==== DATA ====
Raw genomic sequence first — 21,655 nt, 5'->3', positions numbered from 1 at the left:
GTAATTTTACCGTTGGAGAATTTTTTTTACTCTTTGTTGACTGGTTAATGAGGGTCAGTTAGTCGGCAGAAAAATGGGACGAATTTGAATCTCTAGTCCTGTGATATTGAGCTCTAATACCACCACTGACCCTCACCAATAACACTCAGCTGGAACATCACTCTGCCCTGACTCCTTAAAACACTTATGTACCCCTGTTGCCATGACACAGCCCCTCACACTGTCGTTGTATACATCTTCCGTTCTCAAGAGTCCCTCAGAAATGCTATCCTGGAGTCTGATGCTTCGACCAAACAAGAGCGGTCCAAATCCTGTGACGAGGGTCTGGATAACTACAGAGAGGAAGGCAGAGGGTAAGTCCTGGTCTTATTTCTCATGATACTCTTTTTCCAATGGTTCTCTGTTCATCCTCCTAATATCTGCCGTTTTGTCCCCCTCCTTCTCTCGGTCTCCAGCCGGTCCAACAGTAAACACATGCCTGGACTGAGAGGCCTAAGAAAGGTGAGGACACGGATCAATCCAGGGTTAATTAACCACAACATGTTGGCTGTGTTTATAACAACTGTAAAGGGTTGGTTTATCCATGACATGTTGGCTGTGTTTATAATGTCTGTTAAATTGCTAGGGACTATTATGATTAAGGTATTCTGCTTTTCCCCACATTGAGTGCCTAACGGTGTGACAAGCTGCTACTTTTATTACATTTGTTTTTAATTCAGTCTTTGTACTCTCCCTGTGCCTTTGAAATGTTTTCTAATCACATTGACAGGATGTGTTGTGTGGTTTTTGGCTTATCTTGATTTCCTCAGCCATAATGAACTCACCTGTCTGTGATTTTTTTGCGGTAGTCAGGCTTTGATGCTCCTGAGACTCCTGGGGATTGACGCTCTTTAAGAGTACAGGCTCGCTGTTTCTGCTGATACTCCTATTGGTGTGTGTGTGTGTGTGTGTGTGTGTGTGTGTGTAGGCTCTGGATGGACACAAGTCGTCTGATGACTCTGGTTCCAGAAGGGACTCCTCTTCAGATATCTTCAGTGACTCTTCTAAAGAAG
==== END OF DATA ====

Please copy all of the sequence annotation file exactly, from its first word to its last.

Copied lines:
Raw genomic sequence first — 21,655 nt, 5'->3', positions numbered from 1 at the left:
GTAATTTTACCGTTGGAGAATTTTTTTTACTCTTTGTTGACTGGTTAATGAGGGTCAGTTAGTCGGCAGAAAAATGGGACGAATTTGAATCTCTAGTCCTGTGATATTGAGCTCTAATACCACCACTGACCCTCACCAATAACACTCAGCTGGAACATCACTCTGCCCTGACTCCTTAAAACACTTATGTACCCCTGTTGCCATGACACAGCCCCTCACACTGTCGTTGTATACATCTTCCGTTCTCAAGAGTCCCTCAGAAATGCTATCCTGGAGTCTGATGCTTCGACCAAACAAGAGCGGTCCAAATCCTGTGACGAGGGTCTGGATAACTACAGAGAGGAAGGCAGAGGGTAAGTCCTGGTCTTATTTCTCATGATACTCTTTTTCCAATGGTTCTCTGTTCATCCTCCTAATATCTGCCGTTTTGTCCCCCTCCTTCTCTCGGTCTCCAGCCGGTCCAACAGTAAACACATGCCTGGACTGAGAGGCCTAAGAAAGGTGAGGACACGGATCAATCCAGGGTTAATTAACCACAACATGTTGGCTGTGTTTATAACAACTGTAAAGGGTTGGTTTATCCATGACATGTTGGCTGTGTTTATAATGTCTGTTAAATTGCTAGGGACTATTATGATTAAGGTATTCTGCTTTTCCCCACATTGAGTGCCTAACGGTGTGACAAGCTGCTACTTTTATTACATTTGTTTTTAATTCAGTCTTTGTACTCTCCCTGTGCCTTTGAAATGTTTTCTAATCACATTGACAGGATGTGTTGTGTGGTTTTTGGCTTATCTTGATTTCCTCAGCCATAATGAACTCACCTGTCTGTGATTTTTTTGCGGTAGTCAGGCTTTGATGCTCCTGAGACTCCTGGGGATTGACGCTCTTTAAGAGTACAGGCTCGCTGTTTCTGCTGATACTCCTATTGGTGTGTGTGTGTGTGTGTGTGTGTGTGTGTGTGTAGGCTCTGGATGGACACAAGTCGTCTGATGACTCTGGTTCCAGAAGGGACTCCTCTTCAGATATCTTCAGTGACTCTTCTAAAGAAG